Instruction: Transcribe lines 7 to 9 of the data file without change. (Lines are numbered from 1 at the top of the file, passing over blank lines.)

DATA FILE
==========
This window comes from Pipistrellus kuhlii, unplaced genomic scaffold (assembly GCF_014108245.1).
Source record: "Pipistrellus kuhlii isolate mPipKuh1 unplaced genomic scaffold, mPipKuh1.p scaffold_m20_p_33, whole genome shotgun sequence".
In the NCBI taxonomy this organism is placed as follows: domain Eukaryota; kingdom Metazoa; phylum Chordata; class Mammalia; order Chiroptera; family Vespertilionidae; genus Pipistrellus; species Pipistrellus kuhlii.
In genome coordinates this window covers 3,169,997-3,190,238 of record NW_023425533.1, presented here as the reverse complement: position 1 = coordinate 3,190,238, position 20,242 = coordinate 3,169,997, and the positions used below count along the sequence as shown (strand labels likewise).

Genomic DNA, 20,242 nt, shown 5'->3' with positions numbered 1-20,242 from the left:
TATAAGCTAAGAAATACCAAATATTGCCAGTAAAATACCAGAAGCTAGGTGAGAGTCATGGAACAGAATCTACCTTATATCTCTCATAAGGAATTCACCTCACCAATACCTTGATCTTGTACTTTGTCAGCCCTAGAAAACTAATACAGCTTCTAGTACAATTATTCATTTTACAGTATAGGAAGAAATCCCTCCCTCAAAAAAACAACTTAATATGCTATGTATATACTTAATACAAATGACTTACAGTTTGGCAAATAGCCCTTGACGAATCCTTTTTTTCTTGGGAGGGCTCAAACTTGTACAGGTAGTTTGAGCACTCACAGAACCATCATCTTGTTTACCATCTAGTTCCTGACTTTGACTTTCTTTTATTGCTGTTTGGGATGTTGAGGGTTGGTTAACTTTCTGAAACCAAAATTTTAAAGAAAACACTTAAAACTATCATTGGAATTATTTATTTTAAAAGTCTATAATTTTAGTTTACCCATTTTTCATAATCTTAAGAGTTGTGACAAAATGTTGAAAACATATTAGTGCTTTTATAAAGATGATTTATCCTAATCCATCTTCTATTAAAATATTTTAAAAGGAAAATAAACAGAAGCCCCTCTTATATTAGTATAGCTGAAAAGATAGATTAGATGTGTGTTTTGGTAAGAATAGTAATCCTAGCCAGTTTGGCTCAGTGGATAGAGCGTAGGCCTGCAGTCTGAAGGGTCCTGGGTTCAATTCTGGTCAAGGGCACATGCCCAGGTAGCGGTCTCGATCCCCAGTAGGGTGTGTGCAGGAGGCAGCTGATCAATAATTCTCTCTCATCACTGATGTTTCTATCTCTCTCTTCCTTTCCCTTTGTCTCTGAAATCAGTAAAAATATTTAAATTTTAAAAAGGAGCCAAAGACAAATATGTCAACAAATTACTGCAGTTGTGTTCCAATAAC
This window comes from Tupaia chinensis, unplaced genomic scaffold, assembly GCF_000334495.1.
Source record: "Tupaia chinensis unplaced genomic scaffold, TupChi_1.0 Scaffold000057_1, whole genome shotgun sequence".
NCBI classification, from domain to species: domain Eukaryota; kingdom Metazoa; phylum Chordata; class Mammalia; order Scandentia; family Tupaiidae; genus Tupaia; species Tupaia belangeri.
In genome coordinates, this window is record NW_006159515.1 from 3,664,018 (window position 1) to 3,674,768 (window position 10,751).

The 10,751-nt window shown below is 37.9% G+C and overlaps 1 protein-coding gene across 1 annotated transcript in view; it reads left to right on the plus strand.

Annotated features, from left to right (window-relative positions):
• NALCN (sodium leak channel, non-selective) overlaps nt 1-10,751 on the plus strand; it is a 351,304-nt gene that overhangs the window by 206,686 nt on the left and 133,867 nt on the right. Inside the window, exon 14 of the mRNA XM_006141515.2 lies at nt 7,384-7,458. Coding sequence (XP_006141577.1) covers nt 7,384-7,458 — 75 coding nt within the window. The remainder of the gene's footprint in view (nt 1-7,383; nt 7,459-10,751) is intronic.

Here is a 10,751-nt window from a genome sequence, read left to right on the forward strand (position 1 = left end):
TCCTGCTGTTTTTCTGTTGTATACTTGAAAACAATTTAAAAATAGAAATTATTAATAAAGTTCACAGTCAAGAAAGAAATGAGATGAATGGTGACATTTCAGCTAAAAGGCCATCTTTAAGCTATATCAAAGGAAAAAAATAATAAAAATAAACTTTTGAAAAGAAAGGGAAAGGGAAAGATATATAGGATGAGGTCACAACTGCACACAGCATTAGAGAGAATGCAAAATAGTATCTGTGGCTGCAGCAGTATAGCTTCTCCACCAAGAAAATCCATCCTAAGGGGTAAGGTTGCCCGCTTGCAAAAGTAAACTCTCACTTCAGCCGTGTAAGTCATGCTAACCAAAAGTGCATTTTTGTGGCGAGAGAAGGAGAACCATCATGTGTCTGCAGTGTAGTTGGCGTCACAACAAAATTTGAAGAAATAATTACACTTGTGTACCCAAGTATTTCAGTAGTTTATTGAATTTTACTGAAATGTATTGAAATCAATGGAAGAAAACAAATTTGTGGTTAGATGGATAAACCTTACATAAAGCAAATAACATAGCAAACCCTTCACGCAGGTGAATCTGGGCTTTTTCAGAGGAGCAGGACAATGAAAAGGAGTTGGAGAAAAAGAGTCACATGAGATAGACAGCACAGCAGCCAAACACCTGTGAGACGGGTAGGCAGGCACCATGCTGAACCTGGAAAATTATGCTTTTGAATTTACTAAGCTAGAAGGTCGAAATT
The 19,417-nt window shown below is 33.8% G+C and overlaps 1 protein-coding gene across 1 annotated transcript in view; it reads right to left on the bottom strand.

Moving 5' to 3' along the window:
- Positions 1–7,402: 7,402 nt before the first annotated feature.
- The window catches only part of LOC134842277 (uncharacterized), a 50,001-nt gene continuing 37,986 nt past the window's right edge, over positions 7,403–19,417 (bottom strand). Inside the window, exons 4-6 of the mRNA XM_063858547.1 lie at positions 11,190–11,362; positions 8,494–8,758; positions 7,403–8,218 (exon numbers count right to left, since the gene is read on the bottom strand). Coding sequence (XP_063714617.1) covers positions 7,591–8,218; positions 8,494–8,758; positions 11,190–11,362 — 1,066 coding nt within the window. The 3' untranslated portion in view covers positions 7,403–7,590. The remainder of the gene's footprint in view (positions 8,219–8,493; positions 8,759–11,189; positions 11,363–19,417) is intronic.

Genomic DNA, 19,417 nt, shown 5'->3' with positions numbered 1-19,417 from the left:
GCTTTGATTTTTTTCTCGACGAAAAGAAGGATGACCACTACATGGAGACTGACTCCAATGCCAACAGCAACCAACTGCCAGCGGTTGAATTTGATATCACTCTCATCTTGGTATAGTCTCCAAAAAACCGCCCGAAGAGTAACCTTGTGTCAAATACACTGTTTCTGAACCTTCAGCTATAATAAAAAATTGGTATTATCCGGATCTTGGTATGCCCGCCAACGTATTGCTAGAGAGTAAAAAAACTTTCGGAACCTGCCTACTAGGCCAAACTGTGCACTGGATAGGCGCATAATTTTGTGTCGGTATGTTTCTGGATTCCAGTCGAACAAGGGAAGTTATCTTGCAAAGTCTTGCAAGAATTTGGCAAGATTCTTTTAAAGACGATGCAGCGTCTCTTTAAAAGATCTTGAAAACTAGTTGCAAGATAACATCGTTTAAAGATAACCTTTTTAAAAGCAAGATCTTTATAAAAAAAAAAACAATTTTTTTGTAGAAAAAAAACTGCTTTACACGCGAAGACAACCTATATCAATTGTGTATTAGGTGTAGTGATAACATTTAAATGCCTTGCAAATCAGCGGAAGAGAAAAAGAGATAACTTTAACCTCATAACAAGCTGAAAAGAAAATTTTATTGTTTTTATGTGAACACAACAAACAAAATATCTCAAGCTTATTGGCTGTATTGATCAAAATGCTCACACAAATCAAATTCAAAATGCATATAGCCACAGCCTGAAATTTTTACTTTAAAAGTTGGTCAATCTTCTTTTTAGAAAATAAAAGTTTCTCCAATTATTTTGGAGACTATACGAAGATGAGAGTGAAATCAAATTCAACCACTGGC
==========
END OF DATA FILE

This window comes from Tupaia chinensis, unplaced genomic scaffold, assembly GCF_000334495.1.
Source record: "Tupaia chinensis unplaced genomic scaffold, TupChi_1.0 Scaffold000057_1, whole genome shotgun sequence".
NCBI classification, from domain to species: domain Eukaryota; kingdom Metazoa; phylum Chordata; class Mammalia; order Scandentia; family Tupaiidae; genus Tupaia; species Tupaia belangeri.